“Ford does not tell Fire Defect Vehicle owners and lessees just what constitutes a ‘safe’ distance from a vehicle erupting in fire or explain what owners should do with their vehicles if they have no such place to park their vehicles,” the suit states. “This places an unfair burden on class members who are unable to safely operate vehicles they paid a premium for and are unable to park in their garage (and may have to park quite far away from their homes to park away from other vehicles).”
Plaintiffs claim Ford knew about the defect “well-before” the recall was issued “as evidenced by: (1) the rigorous pre-launch testing of the Fire Defect Vehicles; (2) the direct and public reports of fires in sixteen Fire Defect Vehicles; and (3) Ford’s own investigation of fires in the Fire Defect Vehicles.”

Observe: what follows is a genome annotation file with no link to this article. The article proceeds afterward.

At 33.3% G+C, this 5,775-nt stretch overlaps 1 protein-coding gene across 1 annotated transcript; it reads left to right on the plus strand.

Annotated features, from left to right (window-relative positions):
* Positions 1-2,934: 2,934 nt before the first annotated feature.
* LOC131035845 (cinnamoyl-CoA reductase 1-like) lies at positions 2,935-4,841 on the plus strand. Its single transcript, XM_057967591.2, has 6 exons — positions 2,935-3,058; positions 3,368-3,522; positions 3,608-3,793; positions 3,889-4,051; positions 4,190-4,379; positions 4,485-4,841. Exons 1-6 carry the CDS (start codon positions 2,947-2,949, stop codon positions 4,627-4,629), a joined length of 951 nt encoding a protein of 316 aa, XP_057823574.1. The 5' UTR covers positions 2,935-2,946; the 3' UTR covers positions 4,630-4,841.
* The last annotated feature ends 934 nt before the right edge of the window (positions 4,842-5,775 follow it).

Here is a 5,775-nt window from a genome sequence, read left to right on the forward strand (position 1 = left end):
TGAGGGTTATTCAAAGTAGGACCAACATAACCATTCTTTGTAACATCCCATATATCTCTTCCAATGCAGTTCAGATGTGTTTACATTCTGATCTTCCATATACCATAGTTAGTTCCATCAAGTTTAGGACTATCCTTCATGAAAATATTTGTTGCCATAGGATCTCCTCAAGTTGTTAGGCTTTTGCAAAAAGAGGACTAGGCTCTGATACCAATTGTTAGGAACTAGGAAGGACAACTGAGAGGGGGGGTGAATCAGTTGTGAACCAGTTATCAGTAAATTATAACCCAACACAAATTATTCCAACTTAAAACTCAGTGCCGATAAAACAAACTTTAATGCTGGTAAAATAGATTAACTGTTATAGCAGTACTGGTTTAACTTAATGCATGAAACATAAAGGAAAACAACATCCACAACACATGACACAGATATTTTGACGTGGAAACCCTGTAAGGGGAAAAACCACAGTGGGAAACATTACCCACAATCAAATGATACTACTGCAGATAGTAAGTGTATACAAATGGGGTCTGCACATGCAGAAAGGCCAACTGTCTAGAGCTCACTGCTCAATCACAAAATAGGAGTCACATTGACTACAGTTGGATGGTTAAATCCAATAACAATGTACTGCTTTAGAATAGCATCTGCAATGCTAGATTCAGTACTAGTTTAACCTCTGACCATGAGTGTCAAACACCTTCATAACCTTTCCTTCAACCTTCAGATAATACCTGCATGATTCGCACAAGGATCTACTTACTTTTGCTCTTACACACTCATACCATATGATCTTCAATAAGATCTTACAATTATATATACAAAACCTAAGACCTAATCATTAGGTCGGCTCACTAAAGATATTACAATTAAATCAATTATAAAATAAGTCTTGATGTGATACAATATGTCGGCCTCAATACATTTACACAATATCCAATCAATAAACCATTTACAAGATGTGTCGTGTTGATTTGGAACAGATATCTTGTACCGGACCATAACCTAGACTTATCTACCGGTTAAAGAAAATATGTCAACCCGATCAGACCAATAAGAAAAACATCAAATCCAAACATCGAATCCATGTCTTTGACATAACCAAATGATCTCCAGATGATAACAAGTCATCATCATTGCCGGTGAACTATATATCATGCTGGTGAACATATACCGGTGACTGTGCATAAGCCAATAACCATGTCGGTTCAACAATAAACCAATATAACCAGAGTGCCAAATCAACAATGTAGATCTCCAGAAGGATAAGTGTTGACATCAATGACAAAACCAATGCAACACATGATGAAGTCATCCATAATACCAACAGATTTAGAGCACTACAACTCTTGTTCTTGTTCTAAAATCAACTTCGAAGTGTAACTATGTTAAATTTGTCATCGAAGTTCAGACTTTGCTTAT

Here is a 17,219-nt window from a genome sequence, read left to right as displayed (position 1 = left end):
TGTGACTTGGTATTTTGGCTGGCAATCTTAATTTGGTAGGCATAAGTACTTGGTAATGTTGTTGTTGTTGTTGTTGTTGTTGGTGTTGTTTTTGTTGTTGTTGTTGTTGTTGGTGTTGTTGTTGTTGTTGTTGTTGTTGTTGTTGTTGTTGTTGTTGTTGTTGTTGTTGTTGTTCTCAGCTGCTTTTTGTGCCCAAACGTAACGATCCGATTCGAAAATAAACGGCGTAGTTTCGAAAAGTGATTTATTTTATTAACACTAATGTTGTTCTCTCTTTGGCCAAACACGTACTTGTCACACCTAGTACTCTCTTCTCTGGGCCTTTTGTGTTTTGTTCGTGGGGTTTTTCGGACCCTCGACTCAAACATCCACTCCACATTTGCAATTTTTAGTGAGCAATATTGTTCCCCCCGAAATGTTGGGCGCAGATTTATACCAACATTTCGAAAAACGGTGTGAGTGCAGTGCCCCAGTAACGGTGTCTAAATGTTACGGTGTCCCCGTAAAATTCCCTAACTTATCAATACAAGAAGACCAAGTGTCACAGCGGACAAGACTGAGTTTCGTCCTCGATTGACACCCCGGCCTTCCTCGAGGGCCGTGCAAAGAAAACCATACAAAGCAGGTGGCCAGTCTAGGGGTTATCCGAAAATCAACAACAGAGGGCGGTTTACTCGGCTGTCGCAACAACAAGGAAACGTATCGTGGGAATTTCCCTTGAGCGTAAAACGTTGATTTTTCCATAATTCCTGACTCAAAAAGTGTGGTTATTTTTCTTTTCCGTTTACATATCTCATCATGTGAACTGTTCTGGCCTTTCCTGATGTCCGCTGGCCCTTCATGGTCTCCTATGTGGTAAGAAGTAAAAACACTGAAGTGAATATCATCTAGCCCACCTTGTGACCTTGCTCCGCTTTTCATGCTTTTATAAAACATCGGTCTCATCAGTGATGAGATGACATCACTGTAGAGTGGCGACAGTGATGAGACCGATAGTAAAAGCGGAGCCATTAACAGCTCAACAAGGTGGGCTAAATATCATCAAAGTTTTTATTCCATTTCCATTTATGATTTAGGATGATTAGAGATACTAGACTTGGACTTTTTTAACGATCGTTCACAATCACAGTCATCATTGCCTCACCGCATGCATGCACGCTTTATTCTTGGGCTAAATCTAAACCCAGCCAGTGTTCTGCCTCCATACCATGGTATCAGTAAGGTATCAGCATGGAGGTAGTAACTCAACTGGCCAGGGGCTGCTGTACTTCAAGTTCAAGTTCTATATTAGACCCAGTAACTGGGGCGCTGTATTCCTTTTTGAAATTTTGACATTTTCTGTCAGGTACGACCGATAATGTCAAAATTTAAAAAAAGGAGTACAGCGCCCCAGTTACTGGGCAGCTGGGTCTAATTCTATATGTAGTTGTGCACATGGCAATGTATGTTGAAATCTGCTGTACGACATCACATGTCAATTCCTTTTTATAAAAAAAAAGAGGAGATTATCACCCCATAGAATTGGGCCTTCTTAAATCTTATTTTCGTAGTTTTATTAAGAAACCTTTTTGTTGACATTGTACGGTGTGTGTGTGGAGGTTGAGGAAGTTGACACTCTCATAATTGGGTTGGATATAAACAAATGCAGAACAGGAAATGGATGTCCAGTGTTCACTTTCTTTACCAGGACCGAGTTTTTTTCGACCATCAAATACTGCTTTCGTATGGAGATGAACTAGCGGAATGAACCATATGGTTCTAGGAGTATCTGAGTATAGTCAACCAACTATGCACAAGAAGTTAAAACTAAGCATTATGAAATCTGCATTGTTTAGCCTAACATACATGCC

Ford hasn’t done “the right thing” and offered owners and lessees a buyback of the vehicles or loaner vehicles so the recalled vehicles can remain parked, according to the suit.
“Because of Ford’s omissions and misrepresentations regarding the Spontaneous Fire Defect and failure to act more quickly in disclosing and providing a remedy, it has violated state consumer protection acts, been unjustly enriched, and breached implied warranties of merchantability. Plaintiffs and other owners and lessees of the Fire Defect Vehicles have been injured in fact, incurred damages, and suffered ascertainable losses in money and property.”